Tile can be used anywhere in a home because it is durable, beautiful, and water resistant. Here are a few things to consider while picking out your kitchen tile. It will help the process be less overwhelming.
- Moisture Resistance: A key factor when choosing a tile is how easily it absorbs water. Tiles that are fired at higher temperatures for a longer period of time are denser. Therefore making them both watertight and resistant to stains. Most watertight tiles are usually made from glass and porcelain. They are called “impervious”, meaning they absorb less than 0.5% of moisture. Tiles classified as “vitreous” are second to the least moisture, absorbing 0.5 to 3%, and “semi vitreous” tiles absorb 3 to 7%. Soft bodied “non vitreous” tiles, such as glazed wall tiles, art tiles, and terra-cotta, absorb 7% or more. Only when treated with a sealer do they become water resistant, but even then it is only partial. Most people choose soft bodied tiles despite of moisture absorption because of their elegance and beauty.
- Durability: Wall tiles do not have to be super tough. Most thin tiles are intended for floors and counters. However, floor tiles are rated for their strength. The simplest scale divides floor tiles into four ratings: light duty, medium duty, heavy duty, and commercial. Medium and light duty materials can be used for a bathroom floor. Heavy duty tiles are usually used for kitchens and family rooms. Tiles are also rated for glaze hardness, in other words, their resistance to scuffing and abrasion. Common tests include the abrasive wear index and the Mohs hardness test. You don’t need a high rating for wall tiles, but you definitely will for an entry floors or kitchen counters.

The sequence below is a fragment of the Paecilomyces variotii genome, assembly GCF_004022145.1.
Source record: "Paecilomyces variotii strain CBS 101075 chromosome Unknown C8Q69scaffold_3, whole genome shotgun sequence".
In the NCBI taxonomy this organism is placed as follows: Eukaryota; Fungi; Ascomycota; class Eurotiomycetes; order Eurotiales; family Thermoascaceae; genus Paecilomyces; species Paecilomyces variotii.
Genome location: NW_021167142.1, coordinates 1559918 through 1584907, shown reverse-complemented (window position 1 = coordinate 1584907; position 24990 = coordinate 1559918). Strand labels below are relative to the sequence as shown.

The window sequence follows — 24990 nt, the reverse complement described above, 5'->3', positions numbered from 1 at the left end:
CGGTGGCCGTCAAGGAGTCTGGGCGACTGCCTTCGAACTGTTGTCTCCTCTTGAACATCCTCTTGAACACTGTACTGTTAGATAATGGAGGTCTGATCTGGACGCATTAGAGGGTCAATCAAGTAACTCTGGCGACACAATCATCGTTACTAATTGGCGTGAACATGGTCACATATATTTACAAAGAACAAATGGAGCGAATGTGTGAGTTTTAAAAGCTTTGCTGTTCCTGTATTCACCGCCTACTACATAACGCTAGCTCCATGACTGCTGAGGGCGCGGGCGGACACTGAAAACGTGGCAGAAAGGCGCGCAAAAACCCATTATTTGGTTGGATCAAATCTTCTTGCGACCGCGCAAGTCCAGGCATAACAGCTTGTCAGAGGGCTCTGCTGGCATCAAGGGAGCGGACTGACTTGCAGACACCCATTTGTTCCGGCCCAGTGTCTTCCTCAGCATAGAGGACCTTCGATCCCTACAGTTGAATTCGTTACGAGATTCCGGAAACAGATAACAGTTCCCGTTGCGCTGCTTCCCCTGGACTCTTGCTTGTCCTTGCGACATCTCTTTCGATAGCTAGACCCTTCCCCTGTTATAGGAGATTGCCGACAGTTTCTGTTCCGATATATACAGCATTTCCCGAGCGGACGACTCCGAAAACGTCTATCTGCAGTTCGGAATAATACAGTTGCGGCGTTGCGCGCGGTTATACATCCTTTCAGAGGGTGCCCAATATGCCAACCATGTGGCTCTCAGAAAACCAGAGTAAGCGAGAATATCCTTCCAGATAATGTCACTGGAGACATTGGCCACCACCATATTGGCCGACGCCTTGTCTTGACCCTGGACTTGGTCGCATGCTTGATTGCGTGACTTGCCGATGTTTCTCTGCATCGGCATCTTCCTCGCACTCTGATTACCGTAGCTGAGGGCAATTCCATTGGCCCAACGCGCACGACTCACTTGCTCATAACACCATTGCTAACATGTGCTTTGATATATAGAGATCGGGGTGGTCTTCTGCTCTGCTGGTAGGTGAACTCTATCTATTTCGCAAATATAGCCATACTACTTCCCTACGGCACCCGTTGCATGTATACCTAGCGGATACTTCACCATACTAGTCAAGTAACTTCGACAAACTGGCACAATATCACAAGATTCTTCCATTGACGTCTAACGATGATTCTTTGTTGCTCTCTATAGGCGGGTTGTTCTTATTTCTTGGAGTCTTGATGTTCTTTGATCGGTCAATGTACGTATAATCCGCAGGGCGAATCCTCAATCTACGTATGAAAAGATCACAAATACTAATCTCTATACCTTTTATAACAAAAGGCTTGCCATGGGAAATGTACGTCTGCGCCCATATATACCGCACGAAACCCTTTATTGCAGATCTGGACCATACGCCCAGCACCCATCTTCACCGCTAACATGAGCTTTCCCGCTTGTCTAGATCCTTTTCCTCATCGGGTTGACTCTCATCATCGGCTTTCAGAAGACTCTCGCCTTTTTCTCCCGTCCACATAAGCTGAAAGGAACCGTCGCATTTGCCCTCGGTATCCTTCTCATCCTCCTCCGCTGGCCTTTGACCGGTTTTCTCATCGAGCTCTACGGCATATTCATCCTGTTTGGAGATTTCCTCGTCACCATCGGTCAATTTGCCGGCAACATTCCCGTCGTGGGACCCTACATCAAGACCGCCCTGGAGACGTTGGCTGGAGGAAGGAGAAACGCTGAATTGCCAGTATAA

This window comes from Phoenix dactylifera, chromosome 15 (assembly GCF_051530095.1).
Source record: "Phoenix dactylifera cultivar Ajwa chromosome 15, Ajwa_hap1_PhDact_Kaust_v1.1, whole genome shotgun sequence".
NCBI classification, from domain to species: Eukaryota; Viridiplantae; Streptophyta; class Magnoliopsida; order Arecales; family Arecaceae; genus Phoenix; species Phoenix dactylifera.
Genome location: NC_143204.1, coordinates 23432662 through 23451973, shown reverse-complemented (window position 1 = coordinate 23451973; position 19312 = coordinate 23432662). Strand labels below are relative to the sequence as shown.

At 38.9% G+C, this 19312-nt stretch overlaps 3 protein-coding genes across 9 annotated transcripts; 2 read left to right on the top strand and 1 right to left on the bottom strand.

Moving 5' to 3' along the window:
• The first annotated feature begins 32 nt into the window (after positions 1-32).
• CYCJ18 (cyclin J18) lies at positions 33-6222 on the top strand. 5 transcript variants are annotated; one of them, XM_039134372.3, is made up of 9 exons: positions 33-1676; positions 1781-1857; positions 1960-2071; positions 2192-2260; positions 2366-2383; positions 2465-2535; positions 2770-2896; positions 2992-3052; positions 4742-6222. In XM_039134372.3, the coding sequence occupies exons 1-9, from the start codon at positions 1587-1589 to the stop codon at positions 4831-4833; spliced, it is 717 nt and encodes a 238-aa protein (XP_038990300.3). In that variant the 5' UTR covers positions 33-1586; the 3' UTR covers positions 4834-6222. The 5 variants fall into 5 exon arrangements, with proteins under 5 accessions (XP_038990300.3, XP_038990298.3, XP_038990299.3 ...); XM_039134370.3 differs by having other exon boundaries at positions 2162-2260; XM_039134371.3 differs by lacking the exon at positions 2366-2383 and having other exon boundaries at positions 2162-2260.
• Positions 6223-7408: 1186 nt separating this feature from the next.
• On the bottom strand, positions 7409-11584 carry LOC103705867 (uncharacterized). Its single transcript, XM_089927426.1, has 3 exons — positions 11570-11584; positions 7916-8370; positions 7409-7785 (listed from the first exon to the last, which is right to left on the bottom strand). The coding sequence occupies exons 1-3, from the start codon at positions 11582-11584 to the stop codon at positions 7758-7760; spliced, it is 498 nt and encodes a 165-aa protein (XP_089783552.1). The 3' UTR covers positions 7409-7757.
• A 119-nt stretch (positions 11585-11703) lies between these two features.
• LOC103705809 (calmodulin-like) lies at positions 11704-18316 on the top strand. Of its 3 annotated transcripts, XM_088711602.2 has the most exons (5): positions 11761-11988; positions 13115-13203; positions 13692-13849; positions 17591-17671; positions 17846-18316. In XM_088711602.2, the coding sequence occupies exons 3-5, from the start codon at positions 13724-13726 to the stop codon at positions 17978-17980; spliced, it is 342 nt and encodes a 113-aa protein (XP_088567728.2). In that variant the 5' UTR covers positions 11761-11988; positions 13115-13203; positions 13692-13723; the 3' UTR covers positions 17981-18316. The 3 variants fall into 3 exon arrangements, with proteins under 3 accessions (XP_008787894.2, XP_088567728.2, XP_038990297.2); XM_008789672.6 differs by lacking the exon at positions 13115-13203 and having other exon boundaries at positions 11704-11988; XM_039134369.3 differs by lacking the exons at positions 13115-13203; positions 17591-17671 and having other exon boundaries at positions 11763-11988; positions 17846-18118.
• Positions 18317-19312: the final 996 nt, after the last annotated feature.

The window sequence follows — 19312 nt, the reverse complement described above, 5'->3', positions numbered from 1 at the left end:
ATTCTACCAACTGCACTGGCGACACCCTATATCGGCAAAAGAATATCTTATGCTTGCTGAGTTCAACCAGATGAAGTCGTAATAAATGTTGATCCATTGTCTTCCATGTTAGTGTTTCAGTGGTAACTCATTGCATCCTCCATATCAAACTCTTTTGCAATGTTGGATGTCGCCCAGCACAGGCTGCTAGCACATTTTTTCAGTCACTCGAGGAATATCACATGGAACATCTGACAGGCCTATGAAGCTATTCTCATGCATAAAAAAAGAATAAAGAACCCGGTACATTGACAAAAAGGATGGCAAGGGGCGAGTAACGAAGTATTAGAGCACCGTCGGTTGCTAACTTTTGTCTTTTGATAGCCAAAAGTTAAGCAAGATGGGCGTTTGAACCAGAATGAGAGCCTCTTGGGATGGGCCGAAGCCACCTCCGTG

- Slip Resistance: Tiles dedicated for interior floors, stair threads, showers, and patios must provide adequate traction for safe walking, whether it is wet or dry. Generally, unglazed, textured tiles offer better traction than glazed ones. Although some glazed floor tiles includes enough texture or abrasive additives for safe footing. Unglazed mosaics also work well because of their grout lines. It helps break up the surfaces.
- Stain Resistance: Kitchen countertops, kitchen and bathroom floors, tub surrounds, fire place faces, and patios are areas with high potential staining. Dense and sturdy glazed tiles are your best pick to easily remove stains. Keep in mind that sealers help protect porous tiles, but may be unsafe to use where you prepare or eat food.
- Freeze-Thaw Stability: Tiles used for the outdoors in cold climates must be able to withstand water absorption and seasonal temperature fluctuations without warping or breaking the tile. In these areas, “impervious” or “vitreous” tiles are usually the safest for fluctuating weather. This is less of an issue in mild climates, where softer more absorbent tiles like terra-cotta can be used.
Using the wrong tile in the wrong place is a big problem. Have you experienced this problem? What tile has caused problems in your space? Tell us, other readers will learn from your experience! Post your comments.